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Now, most of us have taken a bit of a battering over the last few weeks.
It's been very wet almost everywhere.
It's been pretty windy in a lot of places, too,
and our gardens are beginning to look a bit wrecked.
The last few months we've been holding on to summer,
we've been talking about it fading away.
Well, it's gone. It's over.
And actually, that's a good thing, because this is a new beginning.
Now is the time to start planting and acting for next year.
This week, Joe is finding out why recycling
is at the heart of designers Wayne and Geraldine Hemingway's garden.
Well, I was expecting a designer garden,
It will be quite hard to leave it.
And Carol visits Coughton Court to explore
the history of the most romantic plant to be found in any garden.
Who could afford to be without an old rose or two?
Not only will it bring you glamour and wonderful fragrance,
but it'll be a living piece of history right there in your garden.
There you go.
Now, the cottage garden is slowly coming into being.
Used to be all vegetables in here, and over the last year or so
we've gradually introduced more and more flowers,
We've got an empty bed now,
and a great chance to start introducing some flowers.
And the bones of any flower border are shrubs.
This is a really good time to be planting shrubs of any kind,
and particularly roses.
Now, I want to plant three groups in this border,
and I'm introducing a new colour, which is yellow.
Do you know, I've never planted a yellow rose in my life?
What I'm planting here is a rose called The Pilgrim.
It's a modern rose, introduced just in 1991,
and has the most beautiful,
soft, ruffled, primrose-yellow flower
with a slight flush of pink at the base.
And a really distinctive fragrance of myrrh.
What I like to do with roses is dig a really substantial hole
and put them all in the same hole,
so what you end up with is one whopping shrub.
But there's no need to add compost or manure directly
to the planting-hole.
Now, if I loosen the bottom so that the roots can work their way down...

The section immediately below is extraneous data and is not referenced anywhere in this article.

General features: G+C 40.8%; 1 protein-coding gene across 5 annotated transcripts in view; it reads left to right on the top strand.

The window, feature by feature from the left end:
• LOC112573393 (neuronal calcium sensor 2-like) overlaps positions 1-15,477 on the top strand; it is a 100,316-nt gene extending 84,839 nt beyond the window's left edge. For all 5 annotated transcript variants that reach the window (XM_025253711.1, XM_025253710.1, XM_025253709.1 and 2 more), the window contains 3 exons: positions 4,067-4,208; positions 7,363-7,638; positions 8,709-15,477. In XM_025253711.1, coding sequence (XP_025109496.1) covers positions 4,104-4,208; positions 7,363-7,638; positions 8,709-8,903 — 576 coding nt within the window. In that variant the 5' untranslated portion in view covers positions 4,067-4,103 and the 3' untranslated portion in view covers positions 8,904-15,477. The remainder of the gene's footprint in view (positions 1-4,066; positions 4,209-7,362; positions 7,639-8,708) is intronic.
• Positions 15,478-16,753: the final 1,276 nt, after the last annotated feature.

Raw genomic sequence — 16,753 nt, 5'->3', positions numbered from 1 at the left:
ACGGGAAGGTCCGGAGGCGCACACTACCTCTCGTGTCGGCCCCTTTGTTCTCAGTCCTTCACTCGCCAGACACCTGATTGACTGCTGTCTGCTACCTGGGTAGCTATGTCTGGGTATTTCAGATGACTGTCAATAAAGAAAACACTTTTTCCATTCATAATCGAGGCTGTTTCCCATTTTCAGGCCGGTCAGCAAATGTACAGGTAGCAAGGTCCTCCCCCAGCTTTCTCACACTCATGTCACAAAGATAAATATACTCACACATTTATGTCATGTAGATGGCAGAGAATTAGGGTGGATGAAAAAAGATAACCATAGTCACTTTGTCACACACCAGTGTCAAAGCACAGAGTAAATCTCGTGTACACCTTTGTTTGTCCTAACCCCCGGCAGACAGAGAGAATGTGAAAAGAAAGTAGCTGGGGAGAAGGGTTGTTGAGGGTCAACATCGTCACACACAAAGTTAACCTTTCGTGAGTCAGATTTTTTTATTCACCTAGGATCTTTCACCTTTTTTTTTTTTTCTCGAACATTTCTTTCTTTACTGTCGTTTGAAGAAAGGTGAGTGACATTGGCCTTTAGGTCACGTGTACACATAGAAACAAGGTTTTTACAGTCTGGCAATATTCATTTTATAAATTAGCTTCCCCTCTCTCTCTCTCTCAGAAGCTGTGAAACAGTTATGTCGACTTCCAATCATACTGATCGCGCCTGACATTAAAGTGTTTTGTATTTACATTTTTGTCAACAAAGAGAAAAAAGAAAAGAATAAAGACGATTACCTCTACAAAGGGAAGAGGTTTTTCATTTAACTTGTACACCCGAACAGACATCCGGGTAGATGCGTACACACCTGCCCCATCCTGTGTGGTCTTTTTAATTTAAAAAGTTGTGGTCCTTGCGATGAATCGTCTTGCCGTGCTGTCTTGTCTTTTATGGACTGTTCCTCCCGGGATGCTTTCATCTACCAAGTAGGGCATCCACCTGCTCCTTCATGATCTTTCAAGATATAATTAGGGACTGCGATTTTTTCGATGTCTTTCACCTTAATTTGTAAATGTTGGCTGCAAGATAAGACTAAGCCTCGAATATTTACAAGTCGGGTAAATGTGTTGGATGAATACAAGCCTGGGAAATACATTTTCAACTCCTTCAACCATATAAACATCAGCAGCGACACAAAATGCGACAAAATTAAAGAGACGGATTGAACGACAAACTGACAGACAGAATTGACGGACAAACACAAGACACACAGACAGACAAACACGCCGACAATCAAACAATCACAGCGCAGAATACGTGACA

What I will add is some mycorrhizal powder.
And it's very easy to buy - every garden centre sells it.
Sprinkle it on, just as I am here.
The fungus acts as a conduit between the soil and the roots.
Plants will build that conduit in time themselves,
but by supplying it from the outset, they take nutrition quicker.
So, they establish more quickly and strongly,
and therefore you get a healthier plant.
planting three roses where one eventually would do is extravagant.
A shrub rose like this will cost you
somewhere between ten and twenty quid, and, you know, that adds up.
What watering does,
as well as providing moisture for the plants,
it's just as important
that it pushes the soil in and around the roots.
Mulch is important for two reasons -
one, because it will feed them, to a degree,
and two, because it will keep moisture in.
And then they can be mulched again, if need be, in spring.
There you go.
Now, this is a new rose, introduced 20 years ago,
and it's new to me, new to this garden.
But Carol has been looking at the history of old roses.
And their beauty, too.
The Persians, the Medes,
the Egyptians, the Romans, the Greeks.
They didn't just admire it in the wild, they wanted it closer to home.
They brought it into their gardens.
It wasn't just part of their culture,
but their horticulture, too.
Almost certainly, the rose that Romans grew
in their villa gardens was a form of Rosa gallica.
Now, this is Rosa complicata,
and it has gallica as one of its parents.
And it gives us a real idea of the sort of roses you would have
seen if you'd walked into one of those gardens.
There's a fresco from Pompeii
which clearly shows a rose tied to a cane.
But it seems to have extra petals,
a sure sign that not only were they cultivating roses,
Gallica roses would have been grown by all those ancient civilisations
across the region, but eventually they made their way to England.
This is one of the first of those gallica roses on record.
This is rosa Rosa mundi.